Astrogator's Logs

New Words, New Worlds
Artist, Heather Oliver             

Set Transporter Coordinates to…

Centauri Dreams, where my friend Paul Gilster is graciously hosting my more extended take on the new Star Trek film.  I think that the mixed reactions are universal among those who loved the original Star Trek’s optimism and civility.   Here is the closing paragraph of my extended essay, to whet your appetites:


ST|| is an odd-numbered film in the series, so I’ll give it a long space tether. However, if Uhura degenerates into the Angel in the House or if the certain-to-come sequels become more generic, I will put ST|| permanently in the same category as Star Wars. Those who have read my essay on Star Wars know how dire a fate this is. And though my wrath may not equal that of Khan, if enough of my ilk get disaffected we may abandon all the old lumbering dinosaurs and manage to relaunch the real McCoy — the Firefly-class starship Serenity, with its true love of endless skies and its persistent aim to misbehave.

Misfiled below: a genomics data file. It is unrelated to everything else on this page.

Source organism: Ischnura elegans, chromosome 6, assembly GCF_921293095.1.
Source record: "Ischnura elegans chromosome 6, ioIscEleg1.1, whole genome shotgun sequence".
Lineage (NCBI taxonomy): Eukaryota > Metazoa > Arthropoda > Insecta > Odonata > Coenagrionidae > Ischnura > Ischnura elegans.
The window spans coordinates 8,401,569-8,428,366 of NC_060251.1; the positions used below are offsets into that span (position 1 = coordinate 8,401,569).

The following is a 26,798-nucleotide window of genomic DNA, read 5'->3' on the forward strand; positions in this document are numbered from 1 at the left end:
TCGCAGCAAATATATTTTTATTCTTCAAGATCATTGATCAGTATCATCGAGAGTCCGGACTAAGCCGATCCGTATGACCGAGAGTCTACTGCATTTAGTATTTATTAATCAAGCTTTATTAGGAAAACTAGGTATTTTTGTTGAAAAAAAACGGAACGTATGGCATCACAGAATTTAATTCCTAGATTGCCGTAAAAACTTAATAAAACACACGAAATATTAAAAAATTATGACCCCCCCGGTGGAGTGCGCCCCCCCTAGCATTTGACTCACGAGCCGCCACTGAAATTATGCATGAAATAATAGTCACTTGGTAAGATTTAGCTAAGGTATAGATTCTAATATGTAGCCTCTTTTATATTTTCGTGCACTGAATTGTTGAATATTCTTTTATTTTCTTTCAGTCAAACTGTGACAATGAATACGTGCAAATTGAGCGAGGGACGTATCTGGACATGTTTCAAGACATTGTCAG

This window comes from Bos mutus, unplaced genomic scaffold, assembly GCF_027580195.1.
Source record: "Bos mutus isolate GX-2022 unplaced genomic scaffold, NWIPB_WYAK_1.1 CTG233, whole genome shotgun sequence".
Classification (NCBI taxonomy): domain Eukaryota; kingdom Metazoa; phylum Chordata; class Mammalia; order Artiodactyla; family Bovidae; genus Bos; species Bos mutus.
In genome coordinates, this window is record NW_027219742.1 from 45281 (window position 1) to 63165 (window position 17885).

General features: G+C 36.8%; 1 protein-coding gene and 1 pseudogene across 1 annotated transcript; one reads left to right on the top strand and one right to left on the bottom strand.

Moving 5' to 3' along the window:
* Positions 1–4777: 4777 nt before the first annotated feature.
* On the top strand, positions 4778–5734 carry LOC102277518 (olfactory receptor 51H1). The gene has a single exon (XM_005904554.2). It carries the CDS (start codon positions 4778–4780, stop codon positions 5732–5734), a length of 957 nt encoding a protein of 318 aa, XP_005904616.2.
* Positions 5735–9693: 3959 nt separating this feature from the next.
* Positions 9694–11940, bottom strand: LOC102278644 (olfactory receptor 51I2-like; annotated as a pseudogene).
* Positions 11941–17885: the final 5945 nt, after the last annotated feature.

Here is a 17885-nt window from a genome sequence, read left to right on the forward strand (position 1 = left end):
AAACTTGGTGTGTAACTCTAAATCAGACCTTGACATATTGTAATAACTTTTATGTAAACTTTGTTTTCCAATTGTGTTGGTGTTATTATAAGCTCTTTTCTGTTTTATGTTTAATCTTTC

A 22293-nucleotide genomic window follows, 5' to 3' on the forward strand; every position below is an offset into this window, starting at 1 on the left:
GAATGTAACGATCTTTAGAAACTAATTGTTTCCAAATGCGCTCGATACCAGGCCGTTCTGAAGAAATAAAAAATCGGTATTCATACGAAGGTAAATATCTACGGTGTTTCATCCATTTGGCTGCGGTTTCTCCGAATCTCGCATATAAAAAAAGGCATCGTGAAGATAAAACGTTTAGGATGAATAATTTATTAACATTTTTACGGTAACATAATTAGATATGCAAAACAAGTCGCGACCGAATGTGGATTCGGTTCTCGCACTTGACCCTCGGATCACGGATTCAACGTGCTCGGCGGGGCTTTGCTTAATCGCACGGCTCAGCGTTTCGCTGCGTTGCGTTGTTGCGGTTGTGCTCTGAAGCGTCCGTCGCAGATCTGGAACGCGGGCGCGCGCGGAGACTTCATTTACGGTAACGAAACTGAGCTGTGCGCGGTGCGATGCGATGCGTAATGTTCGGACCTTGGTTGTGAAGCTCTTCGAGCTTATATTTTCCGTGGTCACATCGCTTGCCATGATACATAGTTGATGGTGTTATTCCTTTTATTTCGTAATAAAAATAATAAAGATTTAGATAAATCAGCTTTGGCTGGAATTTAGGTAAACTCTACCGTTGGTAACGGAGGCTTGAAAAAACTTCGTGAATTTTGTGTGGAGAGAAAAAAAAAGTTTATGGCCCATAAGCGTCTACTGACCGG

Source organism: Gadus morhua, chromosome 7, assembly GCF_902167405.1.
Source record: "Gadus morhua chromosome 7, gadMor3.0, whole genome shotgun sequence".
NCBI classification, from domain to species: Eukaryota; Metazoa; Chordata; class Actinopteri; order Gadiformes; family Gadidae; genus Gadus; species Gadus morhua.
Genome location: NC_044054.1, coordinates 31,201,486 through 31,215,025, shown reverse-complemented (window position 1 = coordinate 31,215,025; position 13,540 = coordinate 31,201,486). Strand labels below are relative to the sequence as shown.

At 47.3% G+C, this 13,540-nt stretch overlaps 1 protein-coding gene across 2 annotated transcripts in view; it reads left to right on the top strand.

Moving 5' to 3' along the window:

19 Responses to “Set Transporter Coordinates to…”

  1. Walden2 says:

    This Web blog, which wonderfully took apart the terrible ending to
    the reimaged Battlestar Galactica series, does an equally good job
    with the new Star Trek film, both by itself and linking to other sites
    which also called this piece of dreck and an insult to the original
    series as it is.



    and here:

    Abrams and his gang has dumbed down Star Trek. Will the
    series that we originally knew arise again one day, or is this
    the end of Roddenberry’s vision?

  2. Athena says:

    Yes, Abigail Nussbaum’s analyses of SF/F work are incisive, though they tend to be on the long side.

  3. Walden2 says:

    I don’t mind long-windedness so long as it is interesting, and her
    stuff definitely is interesting and well written.

    She and the ones she linked to said it all about the new film, so far
    as I am concerned.

    I could have taken all the light elements of Abrams ST a bit better
    if the plot wasn’t just so utterly light but outright DUMB so much of
    the time.